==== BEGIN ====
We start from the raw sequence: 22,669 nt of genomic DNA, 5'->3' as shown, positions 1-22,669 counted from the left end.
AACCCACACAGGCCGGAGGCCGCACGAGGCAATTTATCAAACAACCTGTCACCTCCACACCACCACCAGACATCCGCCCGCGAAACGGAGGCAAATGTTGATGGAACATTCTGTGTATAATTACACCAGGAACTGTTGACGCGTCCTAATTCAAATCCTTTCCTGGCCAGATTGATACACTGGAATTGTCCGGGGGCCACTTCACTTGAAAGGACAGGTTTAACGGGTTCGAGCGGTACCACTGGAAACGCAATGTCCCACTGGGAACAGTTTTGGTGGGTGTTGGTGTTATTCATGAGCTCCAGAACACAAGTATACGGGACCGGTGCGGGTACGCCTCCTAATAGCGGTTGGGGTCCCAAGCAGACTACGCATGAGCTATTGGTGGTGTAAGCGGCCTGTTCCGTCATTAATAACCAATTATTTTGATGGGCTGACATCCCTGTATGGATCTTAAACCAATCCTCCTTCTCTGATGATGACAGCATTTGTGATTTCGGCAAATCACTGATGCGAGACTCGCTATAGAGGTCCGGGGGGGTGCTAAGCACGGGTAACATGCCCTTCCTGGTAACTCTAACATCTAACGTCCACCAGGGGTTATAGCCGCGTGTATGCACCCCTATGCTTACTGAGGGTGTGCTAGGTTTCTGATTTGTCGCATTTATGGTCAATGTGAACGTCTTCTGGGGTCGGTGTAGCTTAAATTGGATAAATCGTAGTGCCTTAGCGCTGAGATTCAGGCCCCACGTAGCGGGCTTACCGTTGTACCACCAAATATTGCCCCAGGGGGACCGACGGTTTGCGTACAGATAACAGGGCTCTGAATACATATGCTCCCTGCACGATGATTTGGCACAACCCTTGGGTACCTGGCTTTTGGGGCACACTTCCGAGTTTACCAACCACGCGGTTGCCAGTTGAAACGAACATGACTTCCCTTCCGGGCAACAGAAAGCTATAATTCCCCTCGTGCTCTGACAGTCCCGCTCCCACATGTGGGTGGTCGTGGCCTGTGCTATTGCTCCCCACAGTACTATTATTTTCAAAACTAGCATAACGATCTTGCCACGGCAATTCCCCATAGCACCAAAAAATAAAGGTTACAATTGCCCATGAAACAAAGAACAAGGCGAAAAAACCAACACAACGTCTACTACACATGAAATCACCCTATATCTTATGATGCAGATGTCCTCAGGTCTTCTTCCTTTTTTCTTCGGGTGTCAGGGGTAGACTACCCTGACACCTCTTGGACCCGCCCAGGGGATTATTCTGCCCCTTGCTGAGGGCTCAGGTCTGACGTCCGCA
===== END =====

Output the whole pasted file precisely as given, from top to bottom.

We start from the raw sequence: 22,669 nt of genomic DNA, 5'->3' as shown, positions 1-22,669 counted from the left end.
AACCCACACAGGCCGGAGGCCGCACGAGGCAATTTATCAAACAACCTGTCACCTCCACACCACCACCAGACATCCGCCCGCGAAACGGAGGCAAATGTTGATGGAACATTCTGTGTATAATTACACCAGGAACTGTTGACGCGTCCTAATTCAAATCCTTTCCTGGCCAGATTGATACACTGGAATTGTCCGGGGGCCACTTCACTTGAAAGGACAGGTTTAACGGGTTCGAGCGGTACCACTGGAAACGCAATGTCCCACTGGGAACAGTTTTGGTGGGTGTTGGTGTTATTCATGAGCTCCAGAACACAAGTATACGGGACCGGTGCGGGTACGCCTCCTAATAGCGGTTGGGGTCCCAAGCAGACTACGCATGAGCTATTGGTGGTGTAAGCGGCCTGTTCCGTCATTAATAACCAATTATTTTGATGGGCTGACATCCCTGTATGGATCTTAAACCAATCCTCCTTCTCTGATGATGACAGCATTTGTGATTTCGGCAAATCACTGATGCGAGACTCGCTATAGAGGTCCGGGGGGGTGCTAAGCACGGGTAACATGCCCTTCCTGGTAACTCTAACATCTAACGTCCACCAGGGGTTATAGCCGCGTGTATGCACCCCTATGCTTACTGAGGGTGTGCTAGGTTTCTGATTTGTCGCATTTATGGTCAATGTGAACGTCTTCTGGGGTCGGTGTAGCTTAAATTGGATAAATCGTAGTGCCTTAGCGCTGAGATTCAGGCCCCACGTAGCGGGCTTACCGTTGTACCACCAAATATTGCCCCAGGGGGACCGACGGTTTGCGTACAGATAACAGGGCTCTGAATACATATGCTCCCTGCACGATGATTTGGCACAACCCTTGGGTACCTGGCTTTTGGGGCACACTTCCGAGTTTACCAACCACGCGGTTGCCAGTTGAAACGAACATGACTTCCCTTCCGGGCAACAGAAAGCTATAATTCCCCTCGTGCTCTGACAGTCCCGCTCCCACATGTGGGTGGTCGTGGCCTGTGCTATTGCTCCCCACAGTACTATTATTTTCAAAACTAGCATAACGATCTTGCCACGGCAATTCCCCATAGCACCAAAAAATAAAGGTTACAATTGCCCATGAAACAAAGAACAAGGCGAAAAAACCAACACAACGTCTACTACACATGAAATCACCCTATATCTTATGATGCAGATGTCCTCAGGTCTTCTTCCTTTTTTCTTCGGGTGTCAGGGGTAGACTACCCTGACACCTCTTGGACCCGCCCAGGGGATTATTCTGCCCCTTGCTGAGGGCTCAGGTCTGACGTCCGCA